Girls Disguised as Boys

YA Fantasy Fans

The girl-disguised-as-boy trope is one that I enjoy reading and writing about. For me, it’s part breaking down gender roles and exploring those roles, and part living a secret, dangerous life whilst fighting back against those roles assigned to them. Many of the stories featuring these tropes have a history or culture steeped in sexism and the main character is forced to disguise themselves either to obtain something they want, or to hide from the dangers present in their society. And these girls don’t let traditional gender roles or danger get in their way. By the end of their journey they learn something about themselves and help their respective societies take a good hard look at themselves.

Growing up, I was a bit of a tomboy; a girl who enjoyed masculine activities and who wasn’t particularly feminine or interested in girly things. I liked rolling around in the dirt, playing video games, and wearing boys clothes. I didn’t like the idea of being the girl that society wanted me to be. I wanted to be a knight! And so I related to characters like Alanna who disguised herself as a boy so she could become a knight and prove girls were just as capable as boys. This is something I wanted to explore within my own story, Sand Dancer, as my main character Mina also wants to prove that girls can be warriors and achieve great things. Of course, nowadays gender identity is a lot more fluid and you can be whoever you want to be, though society still has a long way to go.

Here I’m going to share three of my favourite YA fantasy stories which invoke this trope, and two more which are being released this year!

Alanna from The Song of the Lioness Quartet

The Alanna series created by Tamora Pierce were my biggest influences growing up. Alanna starts her adventure as a young girl who wants to become a knight. Destined for a life of being a lady whilst her twin-brother gets all the fun, they swap places so he can learn magic and she can travel to the capital city and become a page. She soon makes friends with a bunch of rowdy boys including the crown Prince himself. The first book in the series focusses on Alanna’s lessons as she struggles to overcome her own insecurities whilst dealing with a bully. The second book continues with her disguise as she grows up and begins to develop feelings for the boys in her life.

Alanna’s accomplishments go on to have far-reaching consequences, not just for her own life and journey, but for characters in subsequent series. Tamora Pierce has written other stories within the same world and, with the Protector of the Small series, the story begins anew with Kel; the first girl to become a page without needing to hide her gender. Find Tamora Pierce’s books on Goodreads!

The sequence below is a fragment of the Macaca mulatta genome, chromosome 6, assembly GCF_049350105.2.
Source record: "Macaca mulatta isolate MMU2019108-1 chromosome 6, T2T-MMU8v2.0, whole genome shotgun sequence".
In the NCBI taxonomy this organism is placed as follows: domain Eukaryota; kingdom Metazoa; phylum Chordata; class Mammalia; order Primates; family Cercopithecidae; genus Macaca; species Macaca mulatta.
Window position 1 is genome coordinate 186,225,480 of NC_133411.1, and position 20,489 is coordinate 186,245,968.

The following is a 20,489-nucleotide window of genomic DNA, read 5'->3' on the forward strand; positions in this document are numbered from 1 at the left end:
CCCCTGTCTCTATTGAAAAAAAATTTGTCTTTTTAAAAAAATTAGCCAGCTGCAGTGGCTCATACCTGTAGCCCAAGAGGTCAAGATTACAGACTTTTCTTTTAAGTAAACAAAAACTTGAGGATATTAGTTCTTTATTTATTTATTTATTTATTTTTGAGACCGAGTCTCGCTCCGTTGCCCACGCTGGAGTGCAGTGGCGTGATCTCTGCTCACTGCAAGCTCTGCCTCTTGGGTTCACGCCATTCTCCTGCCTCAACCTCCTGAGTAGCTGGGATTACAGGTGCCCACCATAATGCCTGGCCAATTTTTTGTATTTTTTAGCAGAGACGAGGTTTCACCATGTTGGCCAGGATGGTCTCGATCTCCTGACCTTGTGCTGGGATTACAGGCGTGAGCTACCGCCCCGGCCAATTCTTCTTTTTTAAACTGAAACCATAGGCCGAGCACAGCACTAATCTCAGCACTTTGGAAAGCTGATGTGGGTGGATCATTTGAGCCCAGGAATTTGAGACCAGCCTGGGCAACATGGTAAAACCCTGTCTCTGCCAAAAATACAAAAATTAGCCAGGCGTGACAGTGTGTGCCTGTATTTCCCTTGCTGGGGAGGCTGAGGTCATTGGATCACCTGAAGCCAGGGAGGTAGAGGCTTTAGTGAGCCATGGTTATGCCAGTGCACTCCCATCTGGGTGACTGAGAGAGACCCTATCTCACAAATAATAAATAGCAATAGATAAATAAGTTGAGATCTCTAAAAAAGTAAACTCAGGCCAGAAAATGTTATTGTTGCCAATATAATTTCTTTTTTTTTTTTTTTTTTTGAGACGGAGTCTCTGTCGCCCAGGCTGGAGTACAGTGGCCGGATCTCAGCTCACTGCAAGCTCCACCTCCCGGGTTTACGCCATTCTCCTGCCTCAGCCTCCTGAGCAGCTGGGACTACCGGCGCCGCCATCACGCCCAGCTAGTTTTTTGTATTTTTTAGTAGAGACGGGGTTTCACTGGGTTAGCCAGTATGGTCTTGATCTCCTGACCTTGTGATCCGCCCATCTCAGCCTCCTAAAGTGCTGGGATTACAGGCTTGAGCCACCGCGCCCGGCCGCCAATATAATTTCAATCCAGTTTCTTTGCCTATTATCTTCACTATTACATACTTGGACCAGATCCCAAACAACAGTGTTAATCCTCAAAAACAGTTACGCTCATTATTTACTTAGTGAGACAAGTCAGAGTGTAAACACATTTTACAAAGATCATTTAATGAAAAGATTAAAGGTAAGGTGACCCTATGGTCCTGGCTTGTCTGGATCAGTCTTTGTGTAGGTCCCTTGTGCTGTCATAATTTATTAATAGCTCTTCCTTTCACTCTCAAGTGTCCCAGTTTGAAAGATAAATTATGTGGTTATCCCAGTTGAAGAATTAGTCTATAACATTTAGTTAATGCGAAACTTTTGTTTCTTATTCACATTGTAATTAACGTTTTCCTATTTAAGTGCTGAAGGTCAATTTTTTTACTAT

Eona from the Eon/Eona Duology

An Asian-inspired adventure featuring spirit dragons, Eona is a young girl saved from a life in the salt mines because she has the uncanny ability to see more than one spirit dragon, a trait that could name her as the next Rat Dragoneye. The only problem is, girls can’t train to become the Dragoneye! Encouraged by her master to disguise herself as a boy, Eona becomes Eon and enters a very dangerous world of politics and magic where one slip-up could end her life.

I love how Eona has to confront the men standing in her way whilst also confronting her own gender and disguise. One of my favourite aspects of these books is the character of Lady Dela; a trans woman who helps Eona along the way, and a mirror to Eona. This world is quite a dark, oppressibe one, but neither Eona or Lady Dela let that get in their way. Find the Dragoneye books by Alison Goodman on Goodreads.

Amani from the Rebel of the Sands Trilogy

In a desert town down on its fortunes and with no easy way out, Amani disguises herself as a boy so she can enter a shooting competition and earn gold to leave her dusty life behind. She’s one heck of a sharp-shooter and decides to use her skills to change her fortunes and get outta town before she’s forced into an arranged marriage by her uncle. Things don’t go quite to plan, as you’d expect, and Amani ends up running away in the desert and joining a band of rebels, earning her the nickname of Blue-Eyed Bandit.

Whilst the male disguise isn’t a massive part of the story as a whole, Amani makes a fierce bandit and doesn’t let the men in her life dictate her destiny or what she can do. Find out more about Rebel of the Sands by Alwyn Hamilton on Goodreads.

Here are two books coming out THIS YEAR featuring girls who disguise themselves as boys:

Crown of Feathers

Released on February 12th 2019, Veronyka is a war orphan who dreams of becoming the rider of giant battle phoenixes – yes, actual phoenixes – but this means she needs to disguise herself as a boy to join the Riders. Veronyka has a lot to contend with, including a sister out to betray her, and a burning need to prove herself capable of being a Rider as good as any boy.

I’m excited to delve into a world with battle phoenixes! Who isn’t?? Check Crown of Feathers by Nicki Pau Preto on Goodreads.

We Hunt the Flame

Coming in May 2019, We Hunt the Flame is an Arabian-inspired tale of Zafira, a huntress who disguises herself as a man, the Hunter, in order to brave the cursed forests to feed her people. Her legend earns the attention of an evil king and his Prince who is sent to stop her obtaining a magical artefact. If her disguise were to be revealed, then all her achievements would be ignored.

I honestly can’t wait for this debut by Hafsah Faizal as it ticks all my fantasy boxes – the girl-disguised-as-boy trope, a kick-ass girl on a mission, and a enemies-to-lovers to romance. Find out more on Goodreads!

Have you read any YA fantasy with this trope? Recommend me some books!

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